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Dear Flora: Wedding Woes

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Dear Flora,

I’m getting married in a few months. The whole wedding is planned, and it has been smooth sailing, except for one small detail: who will walk me down the aisle. I don’t have a relationship with my parents: I moved out at 15 due to a toxic home situation and haven’t spoken to them since. While I don’t speak to my bio dad, I do have a wonderful man who took me in when I left my parents house, who helped me apply to colleges, and who helped me move into my first dorm and later my first apartment. While also being the only father figure in my life, he is also the father of my high school boyfriend. Because of the connection to my ex, my fiancé is completely against him walking me down the aisle, and wants me to choose his father who I barely know instead. High school was over a decade ago! How do I get my fiancé to see sense?

-Father Figure Freak Out

Dear FFFO,

Congratulations on your upcoming wedding! I'm glad to hear that the planning wasn't as stressful as it sometimes can be. But this final hurdle is threatening to throw you out of your considerably rare bridal calm, so let's break it down.

It seems like you already understand your fiancé's position: he would prefer not associating the special day you two will share with a memory of your high school boyfriend. It's possible that, in a way, he feels as though your wedding day will be tainted with the stink of boyfriends past just by mere association. But you feel that he isn't appreciating what this man has done for you, and wants you to choose someone with whom you don't share a special connection.

If you haven't had a serious chat with your fiancé about this issue, now is the time. Let him know that you love and value him and his family-- including his dad. But also tell him that it's important to you to have someone walk you down the aisle that was like a father to you, so that you can participate in the father-daughter wedding tradition, since you don't have a relationship with your birth father. Tell him exactly what this man has done for you, and why he is important to your life, without the influence of the high school boyfriend. Alternatively, you can offer a nontraditional solution: sometimes modern brides have more than one person walk them down the aisle: a father and stepfather, father and brother, mother and father, you get the picture. Whatever you do, make sure you hear him out, and respond in "I feel" statements.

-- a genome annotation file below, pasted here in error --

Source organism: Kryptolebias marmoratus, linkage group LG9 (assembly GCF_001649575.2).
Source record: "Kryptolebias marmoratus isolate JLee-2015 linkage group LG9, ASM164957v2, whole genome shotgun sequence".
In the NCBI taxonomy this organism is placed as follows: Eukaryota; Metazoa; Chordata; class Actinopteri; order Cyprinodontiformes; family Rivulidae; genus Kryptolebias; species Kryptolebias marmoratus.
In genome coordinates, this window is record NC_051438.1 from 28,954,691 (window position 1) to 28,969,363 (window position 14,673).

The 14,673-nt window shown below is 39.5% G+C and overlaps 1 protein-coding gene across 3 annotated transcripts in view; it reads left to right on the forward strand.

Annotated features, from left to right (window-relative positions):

Good luck, and mazel tov!

Dear Flora,

My fiancé proposed to me with a gorgeous Tiffany ring. This was a couple of months after I hit my goal weight after a 4-year fitness journey, so really everything was coming up me! When I hit my goal weight, my ring was a few sizes too big for me, and because I know that Tiffany rings are expensive, I decided to take my ring to a Tiffany and Co. so I could get it resized by the professionals. When I got there, they couldn’t find my fiancé in the system, and after looking at the ring told me that my ring definitely didn’t come from Tiffany’s, as it doesn’t have the engraving inside, and the diamond isn’t real. I left the store embarrassed and called my fiancé, assuming he maybe got the ring from a different jeweler who resells rings and maybe he got tricked or something. He flew off the handle and accused me of being a gold digger and checking up on him, calling the people at Tiffany’s liars. I am absolutely heart broken by his response, and I don’t know how to move forward; I don’t care about brands, I just wanted to make sure my ring fit so I don’t lose it! What should I do?

-Fake Ring Fiancé

Dear FRF,

First thing's first: congratulations on hitting your goal weight! It was good of you to want to care for your ring and get it resized to show the beautiful gift that your fiancé presented you with. There's always a lot of status and social turmoil over rings, so I'm sorry that this is causing you so much trouble.

It sounds to me as though your fiancé is embarrassed that he got caught, or embarrassed that we got tricked. Like you say, the brand isn't everything, and even a faux diamond isn't a dealbreaker for every bride (personally, my engagement ring isn't a diamond at all!). But clearly, the prestige of a Tiffany ring was important to your fiancé, even if it really isn't important to you. It's time for a heart to heart about your ring.

Have you two spoken about the ring again? If not, be honest with him. Ask him what happened, and let him tell the story. Maybe, like you say, he was swindled into buying a fake Tiffany diamond (or a plain cubic zirconium). Or, more heartbreakingly, he knowingly purchased one, and then lied to you about it. If he won't talk about it, tell him how much you love and appreciate your ring, and that the stone and the brand don't matter to you, only the commitment you're making to each other. Hopefully, that will inspire him to spill thr truth behind the purchase.

Based on his reaction, I would highly suggest that you think seriously about whatever he tells you. If he was tricked, that's one thing, but if he lied, are you comfortable with marrying someone who lies and then calls you names when you find out the truth? Be honest with yourself.

Good luck. My heart goes out to you.

That's all for this week! Please submit your questions at the link below, and I'll see you all in two weeks!

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